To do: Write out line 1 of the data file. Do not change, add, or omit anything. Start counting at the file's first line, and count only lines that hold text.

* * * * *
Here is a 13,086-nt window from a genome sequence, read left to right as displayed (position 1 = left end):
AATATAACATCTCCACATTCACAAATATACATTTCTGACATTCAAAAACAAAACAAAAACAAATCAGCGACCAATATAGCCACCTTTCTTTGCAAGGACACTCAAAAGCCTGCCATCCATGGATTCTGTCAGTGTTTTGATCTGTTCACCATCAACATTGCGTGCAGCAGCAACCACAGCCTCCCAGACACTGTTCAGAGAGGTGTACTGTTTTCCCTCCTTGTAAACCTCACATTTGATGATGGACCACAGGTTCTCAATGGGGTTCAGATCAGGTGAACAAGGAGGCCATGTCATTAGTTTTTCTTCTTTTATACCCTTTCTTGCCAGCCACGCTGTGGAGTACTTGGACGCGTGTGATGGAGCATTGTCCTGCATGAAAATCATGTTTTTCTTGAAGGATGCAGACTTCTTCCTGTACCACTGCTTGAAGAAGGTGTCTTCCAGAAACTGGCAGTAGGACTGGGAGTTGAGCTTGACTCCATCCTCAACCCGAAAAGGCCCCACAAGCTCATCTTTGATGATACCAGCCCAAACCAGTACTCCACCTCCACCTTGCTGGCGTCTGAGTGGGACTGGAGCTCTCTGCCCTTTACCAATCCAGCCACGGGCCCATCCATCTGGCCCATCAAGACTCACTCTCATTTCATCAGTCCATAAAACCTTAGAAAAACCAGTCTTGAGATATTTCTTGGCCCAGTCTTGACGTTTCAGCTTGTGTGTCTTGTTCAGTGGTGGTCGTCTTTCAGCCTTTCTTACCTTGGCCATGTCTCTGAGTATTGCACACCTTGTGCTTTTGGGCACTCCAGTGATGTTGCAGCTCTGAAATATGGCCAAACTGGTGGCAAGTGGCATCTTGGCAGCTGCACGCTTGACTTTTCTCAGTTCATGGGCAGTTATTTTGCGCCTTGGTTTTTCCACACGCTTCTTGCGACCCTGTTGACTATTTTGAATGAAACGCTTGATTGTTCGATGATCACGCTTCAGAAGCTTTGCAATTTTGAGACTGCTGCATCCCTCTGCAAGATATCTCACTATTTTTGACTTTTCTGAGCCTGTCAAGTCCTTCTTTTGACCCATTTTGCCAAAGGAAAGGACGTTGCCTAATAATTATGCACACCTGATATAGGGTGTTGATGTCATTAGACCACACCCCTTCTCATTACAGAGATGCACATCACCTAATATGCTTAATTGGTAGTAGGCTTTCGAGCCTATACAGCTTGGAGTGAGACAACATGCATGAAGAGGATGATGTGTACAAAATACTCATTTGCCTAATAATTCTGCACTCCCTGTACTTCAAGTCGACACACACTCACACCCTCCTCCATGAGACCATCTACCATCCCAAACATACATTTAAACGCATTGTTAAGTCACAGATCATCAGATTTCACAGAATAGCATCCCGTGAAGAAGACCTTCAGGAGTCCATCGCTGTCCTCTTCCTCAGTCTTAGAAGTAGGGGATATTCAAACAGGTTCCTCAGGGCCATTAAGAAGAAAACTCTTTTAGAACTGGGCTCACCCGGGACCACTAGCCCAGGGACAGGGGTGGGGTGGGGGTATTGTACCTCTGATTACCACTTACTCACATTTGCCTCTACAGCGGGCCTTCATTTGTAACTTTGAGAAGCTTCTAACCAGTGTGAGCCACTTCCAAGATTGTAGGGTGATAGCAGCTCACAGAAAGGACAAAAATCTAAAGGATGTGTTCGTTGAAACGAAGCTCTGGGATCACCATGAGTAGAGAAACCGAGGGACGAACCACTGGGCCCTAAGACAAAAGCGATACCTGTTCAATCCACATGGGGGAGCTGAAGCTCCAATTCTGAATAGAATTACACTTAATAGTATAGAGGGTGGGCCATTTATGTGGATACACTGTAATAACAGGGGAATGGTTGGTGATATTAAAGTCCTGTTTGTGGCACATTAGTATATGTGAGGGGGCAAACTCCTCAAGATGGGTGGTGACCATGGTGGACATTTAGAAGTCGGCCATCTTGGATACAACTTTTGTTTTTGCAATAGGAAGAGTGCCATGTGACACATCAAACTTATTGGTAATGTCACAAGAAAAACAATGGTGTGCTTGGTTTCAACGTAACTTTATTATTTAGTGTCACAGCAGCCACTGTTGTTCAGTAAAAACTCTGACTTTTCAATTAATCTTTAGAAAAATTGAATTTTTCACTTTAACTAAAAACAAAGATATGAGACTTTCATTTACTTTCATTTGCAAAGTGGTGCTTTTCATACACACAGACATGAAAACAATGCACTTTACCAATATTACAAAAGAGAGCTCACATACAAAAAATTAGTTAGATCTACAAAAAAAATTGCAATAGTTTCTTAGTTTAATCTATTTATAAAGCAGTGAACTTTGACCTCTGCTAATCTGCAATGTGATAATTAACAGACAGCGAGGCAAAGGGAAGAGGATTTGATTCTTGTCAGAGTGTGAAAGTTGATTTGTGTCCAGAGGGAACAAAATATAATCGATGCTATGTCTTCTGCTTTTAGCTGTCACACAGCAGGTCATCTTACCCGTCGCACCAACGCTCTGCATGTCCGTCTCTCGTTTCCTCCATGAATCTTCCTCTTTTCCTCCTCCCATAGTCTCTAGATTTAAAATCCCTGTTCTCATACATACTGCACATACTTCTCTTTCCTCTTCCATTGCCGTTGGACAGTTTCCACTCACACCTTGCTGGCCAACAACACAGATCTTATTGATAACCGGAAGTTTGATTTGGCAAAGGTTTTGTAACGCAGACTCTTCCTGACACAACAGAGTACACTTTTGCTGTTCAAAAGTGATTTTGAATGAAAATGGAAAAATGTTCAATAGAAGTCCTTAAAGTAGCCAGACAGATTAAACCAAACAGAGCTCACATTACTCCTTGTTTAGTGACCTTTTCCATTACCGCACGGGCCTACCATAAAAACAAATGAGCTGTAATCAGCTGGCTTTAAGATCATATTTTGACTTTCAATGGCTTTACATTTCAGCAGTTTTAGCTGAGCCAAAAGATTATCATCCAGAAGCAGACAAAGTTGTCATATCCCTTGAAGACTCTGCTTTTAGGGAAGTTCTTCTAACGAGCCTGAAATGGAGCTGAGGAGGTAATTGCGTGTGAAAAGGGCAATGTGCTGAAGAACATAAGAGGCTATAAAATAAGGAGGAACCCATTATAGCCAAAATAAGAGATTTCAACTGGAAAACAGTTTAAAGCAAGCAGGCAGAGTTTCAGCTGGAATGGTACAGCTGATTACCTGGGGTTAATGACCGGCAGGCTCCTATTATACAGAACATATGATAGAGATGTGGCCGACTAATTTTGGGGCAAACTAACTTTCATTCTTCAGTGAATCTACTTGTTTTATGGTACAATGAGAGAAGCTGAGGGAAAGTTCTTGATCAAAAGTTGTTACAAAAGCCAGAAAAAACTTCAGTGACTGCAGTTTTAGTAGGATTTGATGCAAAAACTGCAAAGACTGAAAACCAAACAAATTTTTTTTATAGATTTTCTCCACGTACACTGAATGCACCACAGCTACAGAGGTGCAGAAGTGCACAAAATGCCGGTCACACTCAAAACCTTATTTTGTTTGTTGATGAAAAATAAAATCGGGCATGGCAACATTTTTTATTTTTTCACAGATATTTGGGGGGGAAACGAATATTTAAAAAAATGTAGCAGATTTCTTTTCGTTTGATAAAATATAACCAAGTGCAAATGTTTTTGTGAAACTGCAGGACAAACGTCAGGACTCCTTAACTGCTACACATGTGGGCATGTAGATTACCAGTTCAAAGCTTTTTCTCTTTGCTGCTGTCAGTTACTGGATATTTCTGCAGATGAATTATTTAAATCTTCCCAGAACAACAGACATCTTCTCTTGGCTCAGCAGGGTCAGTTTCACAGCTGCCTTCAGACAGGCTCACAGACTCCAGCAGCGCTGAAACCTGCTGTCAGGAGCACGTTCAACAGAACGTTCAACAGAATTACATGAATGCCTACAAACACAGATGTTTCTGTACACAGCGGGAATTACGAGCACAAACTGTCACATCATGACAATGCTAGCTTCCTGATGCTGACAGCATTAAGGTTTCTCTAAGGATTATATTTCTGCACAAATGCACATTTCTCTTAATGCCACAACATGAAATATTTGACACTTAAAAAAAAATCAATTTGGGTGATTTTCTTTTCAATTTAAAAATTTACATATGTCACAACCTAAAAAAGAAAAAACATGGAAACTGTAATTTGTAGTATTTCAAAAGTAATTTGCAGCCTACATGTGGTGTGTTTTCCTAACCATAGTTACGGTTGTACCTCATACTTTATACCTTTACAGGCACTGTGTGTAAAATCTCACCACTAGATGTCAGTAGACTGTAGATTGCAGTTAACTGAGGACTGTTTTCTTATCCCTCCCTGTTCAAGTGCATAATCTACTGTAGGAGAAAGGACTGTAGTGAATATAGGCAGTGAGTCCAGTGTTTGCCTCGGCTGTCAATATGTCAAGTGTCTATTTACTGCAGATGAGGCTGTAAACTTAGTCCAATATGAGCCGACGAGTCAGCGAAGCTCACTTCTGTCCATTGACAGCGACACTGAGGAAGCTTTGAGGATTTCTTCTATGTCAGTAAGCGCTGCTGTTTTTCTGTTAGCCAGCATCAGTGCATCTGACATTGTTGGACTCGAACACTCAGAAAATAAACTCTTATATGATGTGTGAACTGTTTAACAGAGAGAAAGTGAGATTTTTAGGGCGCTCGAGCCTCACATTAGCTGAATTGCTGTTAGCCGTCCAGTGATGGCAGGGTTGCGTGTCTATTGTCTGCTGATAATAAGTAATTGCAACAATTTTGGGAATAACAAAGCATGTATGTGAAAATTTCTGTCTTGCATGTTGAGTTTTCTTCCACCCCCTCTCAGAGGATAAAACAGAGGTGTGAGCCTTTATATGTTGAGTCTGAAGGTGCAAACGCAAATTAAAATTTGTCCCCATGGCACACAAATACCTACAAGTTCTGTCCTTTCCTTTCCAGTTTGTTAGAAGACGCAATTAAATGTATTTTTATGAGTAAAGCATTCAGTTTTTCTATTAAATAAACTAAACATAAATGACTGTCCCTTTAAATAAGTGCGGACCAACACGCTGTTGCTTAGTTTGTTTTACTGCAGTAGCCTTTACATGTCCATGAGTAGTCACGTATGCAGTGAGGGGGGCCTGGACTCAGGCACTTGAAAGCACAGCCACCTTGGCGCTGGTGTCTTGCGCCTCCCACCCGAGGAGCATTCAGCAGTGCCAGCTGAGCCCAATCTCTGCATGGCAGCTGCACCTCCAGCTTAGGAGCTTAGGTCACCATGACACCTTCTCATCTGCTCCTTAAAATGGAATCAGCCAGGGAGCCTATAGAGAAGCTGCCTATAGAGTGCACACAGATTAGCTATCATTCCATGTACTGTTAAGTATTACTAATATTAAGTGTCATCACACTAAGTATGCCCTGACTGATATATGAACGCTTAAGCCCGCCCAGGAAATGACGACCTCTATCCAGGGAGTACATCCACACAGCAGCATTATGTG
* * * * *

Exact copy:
Here is a 13,086-nt window from a genome sequence, read left to right as displayed (position 1 = left end):